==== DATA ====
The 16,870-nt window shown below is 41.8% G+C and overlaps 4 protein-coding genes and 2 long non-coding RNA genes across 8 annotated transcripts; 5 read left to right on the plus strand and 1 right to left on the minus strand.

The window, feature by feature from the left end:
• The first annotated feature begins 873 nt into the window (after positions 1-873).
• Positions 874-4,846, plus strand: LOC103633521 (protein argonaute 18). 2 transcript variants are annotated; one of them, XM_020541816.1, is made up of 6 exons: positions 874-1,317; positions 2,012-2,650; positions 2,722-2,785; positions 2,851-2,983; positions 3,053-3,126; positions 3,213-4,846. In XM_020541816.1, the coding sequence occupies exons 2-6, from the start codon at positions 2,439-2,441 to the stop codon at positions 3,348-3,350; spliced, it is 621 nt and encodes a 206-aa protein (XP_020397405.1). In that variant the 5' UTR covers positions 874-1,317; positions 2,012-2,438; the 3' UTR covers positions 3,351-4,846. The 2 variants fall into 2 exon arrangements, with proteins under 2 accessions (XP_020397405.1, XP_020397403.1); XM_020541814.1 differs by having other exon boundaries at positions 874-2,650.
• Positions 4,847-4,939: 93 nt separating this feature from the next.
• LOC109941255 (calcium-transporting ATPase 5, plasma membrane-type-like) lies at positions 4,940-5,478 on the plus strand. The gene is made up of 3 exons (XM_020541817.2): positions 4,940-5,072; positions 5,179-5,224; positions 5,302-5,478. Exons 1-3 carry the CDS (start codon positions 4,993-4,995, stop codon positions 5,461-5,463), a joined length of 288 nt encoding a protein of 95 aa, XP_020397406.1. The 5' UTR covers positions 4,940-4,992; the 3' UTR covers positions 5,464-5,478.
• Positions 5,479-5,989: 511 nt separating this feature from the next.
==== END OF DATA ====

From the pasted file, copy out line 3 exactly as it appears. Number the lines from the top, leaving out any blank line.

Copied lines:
• The first annotated feature begins 873 nt into the window (after positions 1-873).